Other shorts, like Birthday Boy and Thicker Than Water, tread in the macabre. The latter is forgettable, but the former will hold your attention if only for its look, with partial animation and colored-in black-and-white footage. First Metro, about a homeless man practicing his panhandling plea, kicks up cynicism at first as he invents a slew of backstories—which makes the guilt you’ll feel at the end a sucker punch. By far the worst of the shorts is We Know, about a young man suffering digestive issues while visiting his girlfriend’s parents for the first time. The characters are pointlessly awkward and clueless (“Is he just washing his hands?” asks the mom when the guy’s in the john for a while), and worse, the girlfriend’s mentally challenged sister delivers what I suppose is supposed to be the punch line. Was the sketch written as such, implying that only someone of underdeveloped intellect would say something honest? Is the point that she’s the only one behaving normally here? There’s not one laugh in this apparent comedy, roping the audience along with the boyfriend in needing some relief.
Story lines lean abstract in the animation selections, none of which run longer than 15 minutes. Brevity doesn’t do any favors for films like the two-minute Bar, which features a watering hole housed in a tree trunk with a few woodland creatures smoking outside. It’s cute, but the gist of the plot is unclear. A far more confounding question mark lingers over the one-minute, 42-second Re-Place, whose description—”Often enough, we only see what we expect to see”—fails to illuminate the meaning behind its wow-worthy animation, with lifelike barren trees and nature barnacled with inky, creepy, claw-y things before a look at Earth from space. If you were expecting to see a story, its summary is rendered false.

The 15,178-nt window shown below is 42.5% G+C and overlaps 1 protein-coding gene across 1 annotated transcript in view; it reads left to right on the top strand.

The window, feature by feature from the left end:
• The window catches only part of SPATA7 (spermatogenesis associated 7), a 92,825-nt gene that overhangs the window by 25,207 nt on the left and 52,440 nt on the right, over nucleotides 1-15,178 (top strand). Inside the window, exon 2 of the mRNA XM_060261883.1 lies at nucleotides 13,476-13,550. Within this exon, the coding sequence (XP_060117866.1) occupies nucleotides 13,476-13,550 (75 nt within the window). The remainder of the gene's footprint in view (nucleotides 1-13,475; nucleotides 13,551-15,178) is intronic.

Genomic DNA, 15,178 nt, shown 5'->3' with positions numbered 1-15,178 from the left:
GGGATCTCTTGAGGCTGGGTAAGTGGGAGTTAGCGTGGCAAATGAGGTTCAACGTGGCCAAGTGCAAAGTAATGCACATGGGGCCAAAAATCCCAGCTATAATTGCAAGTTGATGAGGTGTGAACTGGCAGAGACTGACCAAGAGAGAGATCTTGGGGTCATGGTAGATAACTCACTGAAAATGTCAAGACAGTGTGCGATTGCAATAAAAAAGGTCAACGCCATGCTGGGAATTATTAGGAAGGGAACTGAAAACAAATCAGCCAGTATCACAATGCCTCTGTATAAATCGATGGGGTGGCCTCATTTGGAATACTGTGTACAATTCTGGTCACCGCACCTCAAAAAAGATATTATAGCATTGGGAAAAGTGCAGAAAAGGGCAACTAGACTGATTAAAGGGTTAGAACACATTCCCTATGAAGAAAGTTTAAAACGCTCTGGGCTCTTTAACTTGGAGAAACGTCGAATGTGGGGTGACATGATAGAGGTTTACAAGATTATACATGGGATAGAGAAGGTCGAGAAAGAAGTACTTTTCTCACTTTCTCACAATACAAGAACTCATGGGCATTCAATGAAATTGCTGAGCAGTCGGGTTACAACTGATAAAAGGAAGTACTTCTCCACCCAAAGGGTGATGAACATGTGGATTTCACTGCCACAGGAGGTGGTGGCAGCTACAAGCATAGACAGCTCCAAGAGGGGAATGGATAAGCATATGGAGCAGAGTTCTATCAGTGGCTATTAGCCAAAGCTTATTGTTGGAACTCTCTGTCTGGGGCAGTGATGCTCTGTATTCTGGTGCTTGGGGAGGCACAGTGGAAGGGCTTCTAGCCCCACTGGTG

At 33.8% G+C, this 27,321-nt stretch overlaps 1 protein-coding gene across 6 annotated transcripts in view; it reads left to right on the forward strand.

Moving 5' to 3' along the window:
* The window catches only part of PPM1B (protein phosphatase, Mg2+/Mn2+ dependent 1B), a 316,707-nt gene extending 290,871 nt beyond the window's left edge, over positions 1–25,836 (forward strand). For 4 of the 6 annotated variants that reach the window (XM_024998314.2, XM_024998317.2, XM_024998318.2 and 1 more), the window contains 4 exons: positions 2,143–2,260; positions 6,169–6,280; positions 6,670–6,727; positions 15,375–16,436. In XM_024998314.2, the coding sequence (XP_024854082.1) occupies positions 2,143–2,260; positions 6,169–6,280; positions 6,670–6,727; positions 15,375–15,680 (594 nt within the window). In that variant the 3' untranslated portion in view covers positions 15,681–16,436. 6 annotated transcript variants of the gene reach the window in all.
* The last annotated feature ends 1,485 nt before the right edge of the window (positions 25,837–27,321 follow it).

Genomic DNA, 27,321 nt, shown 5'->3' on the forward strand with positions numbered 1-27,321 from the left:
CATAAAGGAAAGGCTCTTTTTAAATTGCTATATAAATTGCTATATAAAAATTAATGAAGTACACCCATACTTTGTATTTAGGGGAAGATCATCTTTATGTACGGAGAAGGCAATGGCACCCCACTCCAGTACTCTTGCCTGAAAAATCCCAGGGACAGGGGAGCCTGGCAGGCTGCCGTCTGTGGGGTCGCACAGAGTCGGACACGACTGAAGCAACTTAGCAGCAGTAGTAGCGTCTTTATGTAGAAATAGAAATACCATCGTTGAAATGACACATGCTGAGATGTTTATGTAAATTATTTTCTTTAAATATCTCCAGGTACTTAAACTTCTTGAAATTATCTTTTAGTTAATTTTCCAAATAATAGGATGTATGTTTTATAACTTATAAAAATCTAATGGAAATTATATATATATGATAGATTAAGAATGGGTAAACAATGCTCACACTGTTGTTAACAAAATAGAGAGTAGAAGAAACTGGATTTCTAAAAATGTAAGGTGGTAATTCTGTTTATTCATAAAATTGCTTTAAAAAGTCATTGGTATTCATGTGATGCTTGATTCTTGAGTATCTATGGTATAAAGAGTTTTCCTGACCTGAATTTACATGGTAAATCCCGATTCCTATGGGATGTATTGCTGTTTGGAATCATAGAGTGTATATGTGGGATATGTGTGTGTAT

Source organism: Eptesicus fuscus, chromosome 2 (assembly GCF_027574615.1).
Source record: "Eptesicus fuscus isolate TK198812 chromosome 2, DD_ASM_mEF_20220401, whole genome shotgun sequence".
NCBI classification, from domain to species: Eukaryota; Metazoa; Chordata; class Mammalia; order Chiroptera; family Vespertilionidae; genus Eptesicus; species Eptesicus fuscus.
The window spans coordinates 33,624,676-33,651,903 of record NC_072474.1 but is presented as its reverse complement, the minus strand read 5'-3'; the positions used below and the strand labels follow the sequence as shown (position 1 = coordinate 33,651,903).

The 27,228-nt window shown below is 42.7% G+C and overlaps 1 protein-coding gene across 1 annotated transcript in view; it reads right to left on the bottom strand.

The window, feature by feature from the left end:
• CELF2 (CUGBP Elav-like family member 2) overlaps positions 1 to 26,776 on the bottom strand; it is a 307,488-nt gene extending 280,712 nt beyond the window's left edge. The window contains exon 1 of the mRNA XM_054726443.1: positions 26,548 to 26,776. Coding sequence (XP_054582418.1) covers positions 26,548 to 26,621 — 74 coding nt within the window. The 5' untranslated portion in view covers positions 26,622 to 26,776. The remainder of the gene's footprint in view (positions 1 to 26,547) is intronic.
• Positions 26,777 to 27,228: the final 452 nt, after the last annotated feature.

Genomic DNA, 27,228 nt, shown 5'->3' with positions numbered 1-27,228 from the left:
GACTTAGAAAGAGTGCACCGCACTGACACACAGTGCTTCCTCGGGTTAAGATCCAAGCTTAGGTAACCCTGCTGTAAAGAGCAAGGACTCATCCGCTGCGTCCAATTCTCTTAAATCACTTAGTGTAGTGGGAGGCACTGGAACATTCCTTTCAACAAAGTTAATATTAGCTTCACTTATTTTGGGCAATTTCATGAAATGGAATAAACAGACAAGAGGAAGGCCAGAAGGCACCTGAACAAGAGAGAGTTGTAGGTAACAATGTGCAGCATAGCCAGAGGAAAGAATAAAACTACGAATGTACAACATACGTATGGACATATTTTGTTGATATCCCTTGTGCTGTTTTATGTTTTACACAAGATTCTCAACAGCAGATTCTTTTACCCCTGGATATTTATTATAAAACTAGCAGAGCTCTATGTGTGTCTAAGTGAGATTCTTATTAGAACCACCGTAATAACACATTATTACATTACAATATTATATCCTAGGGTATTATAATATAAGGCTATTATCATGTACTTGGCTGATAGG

Two animated winners are Bear Story (above), a touching tale about brown bear who portrays his family’s fate—and likely licks his wounds—in a wind-up marionette show with a happy ending, and Starlight, which follows a cat as he explores a drive-in theater. Its retro look (and Bogart-esque romance on the drive-in screen) leads to a sense of melancholy as the parking lot empties and the concession building goes dark; with a few laughs mixed in, it’s an overall charmer.
Finally, the single entry in the experimental category is The David Whiting Story—and it’s an apt example of what independent film festivals are for. Generously, it can be called brave. Realistically, a better word is nonsense. But for viewers who crave something different and challenging, it hits the nail: Real people like Mike Wallace and Ayn Rand are portrayed by actors; scenes from a movie and a talk show are repeated with different actors; these actors are interviewed with different identities, etc. Actually, not “etc.,” because it’s almost certain that nothing you’ve seen or experienced will help you telegraph where this is going. Superficially, it’s about the death of the title character. In its layers, it’s about true indie whimsy.